Track 3: DELIVERY – INTERVENING INTO HISTORIC PLACES / Volet 3 : Réalisation – Intervenir dans les lieux historiques

Longwood Gardens’ Main Fountain Garden: Technology Bringing Life to History

Friday, October 13
3:00 PM - 4:30 PM

Longwood Garden’s Main Fountain Garden located in Kennett Square, Pennsylvania is the jewel of the most significant fountain and garden collection in the United States. In 1931 the European inspired Main Fountain Garden debuted and in 2014, Longwood embarked on a two-year revitalization of the Garden. The design team looked to the future to honor the original vision and ensure the continued enjoyment of the fountains with the concept of “adaptive restoration” guiding thousands of design, restoration, and technology application decisions.

The primary objectives of this project were to enhance the guest experience, preserve the architectural character of the Fountain, and reconstruct and enhance the fountain design. The project included a complete restoration of over 4,000 pieces of Bianco Avorio Italian and Indiana limestone. Due to excavation and underground work, the limestone units had to be disassembled, crated, trucked to an offsite warehouse for restoration, re-created, and returned to the job site for installation.

The biggest obstacle to overcome was how to log each limestone element, track its progress throughout the restoration process, and reinstall in its exact historic location and elevation while maintaining quality control and productivity. A successful restoration project relies on comprehensive documentation and active communication among the entire project team. If there is instability in creating a common language and method of disseminating information across these parties, the project suffers. Dan Lepore & Sons Company turned to the advances in technology and digital collaboration (through tablets, mobile devices, databases, and scanners) to track the progress of each individual masonry unit from dismantlement to re-installation, archive ongoing changes to conditions and site logistics, and reduce lag times in communication and review between project members.

All stone elements were given an alphanumeric code that corresponded with its location on the site. As each stone was removed, it was numbered with permanent ink on a non-visible face and tagged with a code stamped aluminum tag. Every crate containing stone was labeled with a printed quick-response “QR” code to enable tracking. The QR code system was capable of cataloging and identifying all tagged cradles by scanning the code attached to each crate. The system recorded each stage of the stone removal, repair, and re-installation. This information was cataloged using computer software available for reference by team members.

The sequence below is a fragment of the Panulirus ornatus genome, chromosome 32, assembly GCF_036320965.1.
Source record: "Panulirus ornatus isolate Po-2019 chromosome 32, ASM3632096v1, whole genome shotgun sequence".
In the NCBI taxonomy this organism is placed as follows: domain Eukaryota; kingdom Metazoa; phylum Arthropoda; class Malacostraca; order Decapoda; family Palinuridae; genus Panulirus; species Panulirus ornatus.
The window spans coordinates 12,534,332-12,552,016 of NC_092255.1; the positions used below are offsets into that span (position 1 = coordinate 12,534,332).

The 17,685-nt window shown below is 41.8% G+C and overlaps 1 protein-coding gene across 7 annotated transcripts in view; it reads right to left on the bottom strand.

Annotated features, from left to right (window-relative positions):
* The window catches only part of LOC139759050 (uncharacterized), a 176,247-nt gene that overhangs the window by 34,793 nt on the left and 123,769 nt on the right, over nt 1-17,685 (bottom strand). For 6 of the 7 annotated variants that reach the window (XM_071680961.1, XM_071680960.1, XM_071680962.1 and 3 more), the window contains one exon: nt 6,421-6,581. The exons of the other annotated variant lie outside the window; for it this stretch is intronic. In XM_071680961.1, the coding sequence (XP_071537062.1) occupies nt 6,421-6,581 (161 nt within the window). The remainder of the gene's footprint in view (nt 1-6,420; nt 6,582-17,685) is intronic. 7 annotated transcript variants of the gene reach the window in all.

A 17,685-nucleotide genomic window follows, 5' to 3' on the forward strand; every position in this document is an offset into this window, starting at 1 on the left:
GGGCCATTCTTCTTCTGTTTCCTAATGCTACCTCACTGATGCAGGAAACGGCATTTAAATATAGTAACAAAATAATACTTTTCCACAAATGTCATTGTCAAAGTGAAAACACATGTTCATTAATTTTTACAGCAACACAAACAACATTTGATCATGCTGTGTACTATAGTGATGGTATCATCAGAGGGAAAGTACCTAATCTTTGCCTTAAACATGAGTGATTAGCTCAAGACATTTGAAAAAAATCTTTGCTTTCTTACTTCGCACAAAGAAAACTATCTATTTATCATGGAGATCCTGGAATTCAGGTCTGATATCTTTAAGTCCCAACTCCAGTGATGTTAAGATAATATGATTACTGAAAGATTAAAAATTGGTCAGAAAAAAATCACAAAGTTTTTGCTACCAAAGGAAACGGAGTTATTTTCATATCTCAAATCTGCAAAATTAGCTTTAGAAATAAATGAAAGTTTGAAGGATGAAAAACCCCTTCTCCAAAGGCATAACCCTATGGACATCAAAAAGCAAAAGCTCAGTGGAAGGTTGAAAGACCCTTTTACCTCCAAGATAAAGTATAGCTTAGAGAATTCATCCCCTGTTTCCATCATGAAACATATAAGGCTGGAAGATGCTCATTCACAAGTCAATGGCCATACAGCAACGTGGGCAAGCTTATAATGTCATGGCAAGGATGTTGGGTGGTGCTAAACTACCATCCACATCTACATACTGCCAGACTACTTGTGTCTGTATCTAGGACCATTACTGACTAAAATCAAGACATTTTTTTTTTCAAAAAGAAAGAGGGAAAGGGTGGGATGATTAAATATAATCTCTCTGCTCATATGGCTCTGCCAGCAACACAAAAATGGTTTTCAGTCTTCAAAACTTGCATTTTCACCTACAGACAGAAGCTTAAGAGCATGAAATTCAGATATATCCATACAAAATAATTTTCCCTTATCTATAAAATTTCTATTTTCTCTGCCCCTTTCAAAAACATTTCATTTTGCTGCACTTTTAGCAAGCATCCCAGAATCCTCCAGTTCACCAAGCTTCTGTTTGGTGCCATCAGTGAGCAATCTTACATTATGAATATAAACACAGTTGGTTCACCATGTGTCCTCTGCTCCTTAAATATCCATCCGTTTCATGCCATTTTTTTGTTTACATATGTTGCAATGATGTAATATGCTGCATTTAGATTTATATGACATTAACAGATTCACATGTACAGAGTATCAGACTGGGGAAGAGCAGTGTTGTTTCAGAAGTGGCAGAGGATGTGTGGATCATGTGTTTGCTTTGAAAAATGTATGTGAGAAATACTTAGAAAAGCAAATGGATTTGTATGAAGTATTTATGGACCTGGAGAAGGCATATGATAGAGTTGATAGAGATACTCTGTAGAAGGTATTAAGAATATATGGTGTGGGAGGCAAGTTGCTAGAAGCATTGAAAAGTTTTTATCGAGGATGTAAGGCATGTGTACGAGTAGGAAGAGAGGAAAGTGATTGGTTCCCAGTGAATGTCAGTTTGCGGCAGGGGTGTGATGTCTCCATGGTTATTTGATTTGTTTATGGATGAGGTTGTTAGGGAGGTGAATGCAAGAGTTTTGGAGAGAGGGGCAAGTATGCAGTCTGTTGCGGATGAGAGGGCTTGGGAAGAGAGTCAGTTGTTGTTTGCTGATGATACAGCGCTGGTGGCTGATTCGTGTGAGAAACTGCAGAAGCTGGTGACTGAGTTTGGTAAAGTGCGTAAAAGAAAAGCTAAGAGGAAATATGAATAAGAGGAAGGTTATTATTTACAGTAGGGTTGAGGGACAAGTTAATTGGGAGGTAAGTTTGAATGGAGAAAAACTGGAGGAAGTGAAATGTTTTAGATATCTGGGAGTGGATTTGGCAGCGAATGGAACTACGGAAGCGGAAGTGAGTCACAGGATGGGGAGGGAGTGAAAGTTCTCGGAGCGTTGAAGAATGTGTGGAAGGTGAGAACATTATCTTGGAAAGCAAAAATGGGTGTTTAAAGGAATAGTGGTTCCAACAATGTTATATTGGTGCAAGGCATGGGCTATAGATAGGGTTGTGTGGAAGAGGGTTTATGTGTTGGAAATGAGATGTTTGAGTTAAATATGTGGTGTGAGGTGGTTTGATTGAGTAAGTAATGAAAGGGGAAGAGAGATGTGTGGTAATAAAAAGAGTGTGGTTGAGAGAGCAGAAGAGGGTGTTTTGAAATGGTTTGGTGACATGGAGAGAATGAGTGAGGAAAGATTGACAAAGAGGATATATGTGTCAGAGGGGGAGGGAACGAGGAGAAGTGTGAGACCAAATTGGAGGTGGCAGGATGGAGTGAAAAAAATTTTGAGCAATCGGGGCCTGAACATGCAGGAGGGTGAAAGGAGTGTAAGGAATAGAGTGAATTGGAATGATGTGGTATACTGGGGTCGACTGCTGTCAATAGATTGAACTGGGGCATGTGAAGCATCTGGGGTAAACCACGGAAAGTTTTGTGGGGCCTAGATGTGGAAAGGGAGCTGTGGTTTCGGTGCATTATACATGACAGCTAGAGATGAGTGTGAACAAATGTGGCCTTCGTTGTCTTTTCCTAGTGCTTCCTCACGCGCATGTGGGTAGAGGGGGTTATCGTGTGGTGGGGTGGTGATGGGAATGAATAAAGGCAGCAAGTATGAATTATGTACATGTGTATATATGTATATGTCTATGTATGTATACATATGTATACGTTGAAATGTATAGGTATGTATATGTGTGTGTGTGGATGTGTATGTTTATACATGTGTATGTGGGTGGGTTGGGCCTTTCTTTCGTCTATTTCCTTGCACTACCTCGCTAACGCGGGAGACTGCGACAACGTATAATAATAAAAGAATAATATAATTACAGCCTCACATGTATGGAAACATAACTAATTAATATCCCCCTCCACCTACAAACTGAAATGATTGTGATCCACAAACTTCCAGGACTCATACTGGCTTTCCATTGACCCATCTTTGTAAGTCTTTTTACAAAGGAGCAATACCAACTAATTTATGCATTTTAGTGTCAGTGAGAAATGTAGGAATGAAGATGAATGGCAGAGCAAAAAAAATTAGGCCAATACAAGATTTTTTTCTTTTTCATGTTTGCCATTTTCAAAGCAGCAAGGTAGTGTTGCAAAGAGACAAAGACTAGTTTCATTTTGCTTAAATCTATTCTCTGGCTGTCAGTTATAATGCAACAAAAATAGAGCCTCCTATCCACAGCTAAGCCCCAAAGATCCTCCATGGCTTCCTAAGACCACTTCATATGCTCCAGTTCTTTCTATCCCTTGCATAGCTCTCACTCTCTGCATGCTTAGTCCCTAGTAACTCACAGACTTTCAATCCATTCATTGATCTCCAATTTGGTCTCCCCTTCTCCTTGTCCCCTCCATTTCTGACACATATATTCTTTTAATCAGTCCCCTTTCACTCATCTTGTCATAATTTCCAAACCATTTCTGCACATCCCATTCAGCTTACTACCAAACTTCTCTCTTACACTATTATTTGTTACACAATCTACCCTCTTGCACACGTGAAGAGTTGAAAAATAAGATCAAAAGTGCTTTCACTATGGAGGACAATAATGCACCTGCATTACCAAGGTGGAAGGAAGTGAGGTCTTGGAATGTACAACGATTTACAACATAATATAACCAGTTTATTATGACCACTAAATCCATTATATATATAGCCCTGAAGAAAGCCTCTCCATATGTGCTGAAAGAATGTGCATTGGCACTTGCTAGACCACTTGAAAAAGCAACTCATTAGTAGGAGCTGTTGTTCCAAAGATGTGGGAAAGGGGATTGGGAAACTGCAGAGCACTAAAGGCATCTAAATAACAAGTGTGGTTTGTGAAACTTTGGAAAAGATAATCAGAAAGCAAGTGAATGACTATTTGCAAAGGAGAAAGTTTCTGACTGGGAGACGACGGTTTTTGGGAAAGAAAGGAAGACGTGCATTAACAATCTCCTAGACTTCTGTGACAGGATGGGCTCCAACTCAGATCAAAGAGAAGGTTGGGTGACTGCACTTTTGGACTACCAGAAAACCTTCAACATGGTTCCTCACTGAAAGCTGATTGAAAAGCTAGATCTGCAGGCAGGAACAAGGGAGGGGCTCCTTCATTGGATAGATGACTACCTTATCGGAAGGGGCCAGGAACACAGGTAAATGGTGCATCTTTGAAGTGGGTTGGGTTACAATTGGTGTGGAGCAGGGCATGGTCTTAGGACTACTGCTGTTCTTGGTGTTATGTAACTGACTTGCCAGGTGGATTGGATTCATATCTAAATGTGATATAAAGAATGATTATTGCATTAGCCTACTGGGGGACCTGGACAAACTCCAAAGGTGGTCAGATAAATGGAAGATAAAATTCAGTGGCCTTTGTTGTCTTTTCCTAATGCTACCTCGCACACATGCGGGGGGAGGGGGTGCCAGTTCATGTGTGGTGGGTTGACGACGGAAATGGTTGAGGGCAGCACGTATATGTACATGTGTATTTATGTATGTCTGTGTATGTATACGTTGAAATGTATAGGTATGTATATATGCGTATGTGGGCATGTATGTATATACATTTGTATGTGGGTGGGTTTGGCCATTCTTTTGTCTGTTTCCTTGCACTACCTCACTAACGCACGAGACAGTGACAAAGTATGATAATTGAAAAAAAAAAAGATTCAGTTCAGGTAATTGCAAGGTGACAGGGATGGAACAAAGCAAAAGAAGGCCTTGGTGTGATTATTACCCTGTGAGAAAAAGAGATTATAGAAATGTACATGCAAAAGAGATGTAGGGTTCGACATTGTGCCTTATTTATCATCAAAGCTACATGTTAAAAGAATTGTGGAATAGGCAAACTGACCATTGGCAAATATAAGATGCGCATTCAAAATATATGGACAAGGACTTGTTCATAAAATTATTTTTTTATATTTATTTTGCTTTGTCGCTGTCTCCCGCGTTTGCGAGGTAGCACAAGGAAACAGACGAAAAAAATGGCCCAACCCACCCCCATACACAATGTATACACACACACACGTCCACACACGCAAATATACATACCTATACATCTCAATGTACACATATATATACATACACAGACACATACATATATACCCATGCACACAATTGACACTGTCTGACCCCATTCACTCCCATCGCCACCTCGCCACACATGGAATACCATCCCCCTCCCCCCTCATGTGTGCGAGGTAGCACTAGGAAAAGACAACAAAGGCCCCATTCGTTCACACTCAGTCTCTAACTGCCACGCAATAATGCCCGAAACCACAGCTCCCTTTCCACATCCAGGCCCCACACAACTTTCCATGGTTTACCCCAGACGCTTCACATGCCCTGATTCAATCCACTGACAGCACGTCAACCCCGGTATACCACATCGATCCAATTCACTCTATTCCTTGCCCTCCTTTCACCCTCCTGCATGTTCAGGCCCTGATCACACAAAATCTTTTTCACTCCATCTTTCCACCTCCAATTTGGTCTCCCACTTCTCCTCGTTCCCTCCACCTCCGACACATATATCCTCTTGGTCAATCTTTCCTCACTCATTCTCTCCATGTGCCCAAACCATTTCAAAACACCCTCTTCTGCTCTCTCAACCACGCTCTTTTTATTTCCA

Barcoding/QR Coding tracking of individual units of masonry proved to be successful as it automatically linked the recorder’s assigned label to the status of the unit; yet there is still room for improvement. Most of the applications in practice are not designed specifically for construction projects, let alone restoration. As the scale of projects increase, project teams rely on more advanced techniques for keeping records up to date.

Learning Objectives:

Kathryn E. Biddle

Architectural Conservator
Dan Lepore & Sons Company

Kate is an architectural conservator at Dan Lepore & Sons Company. She earned a BA in Architecture and Art History from Penn State University and a MS in Historic Preservation and Conservation Science from the University of Pennsylvania. Kate is responsible for in situ conservation treatments, conditions assessment, documentation, laboratory testing, and project management for masonry restoration projects. She is a two-time recipient of The Peterson Prize from The Carpenter’s Company of the City and County of Philadelphia. Her master’s thesis earned her The Charles E. Peterson Award for outstanding work in the specialized study of historic building technology.


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Lauren R. Shaughnessy

Architectural Conservator
Dan Lepore & Sons Company

Lauren joined as project manager with Dan Lepore & Sons and continues to foster her role as an architectural conservator. She collaborates on project bidding estimates, conducting conditions assessments, conservation techniques and repairs, and cataloging and maintaining up to date documentation throughout a project’s duration. She received her B.S. in Building Construction from Georgia Tech in 2013 and her Masters in Historic Preservation, with a concentration in Conservation from the University of Pennsylvania in 2015. Her master’s thesis is titled “Cataloging Built Heritage: Methods of Recording Unit Masonry for the Future of Historic Preservation.”


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Longwood Gardens’ Main Fountain Garden: Technology Bringing Life to History

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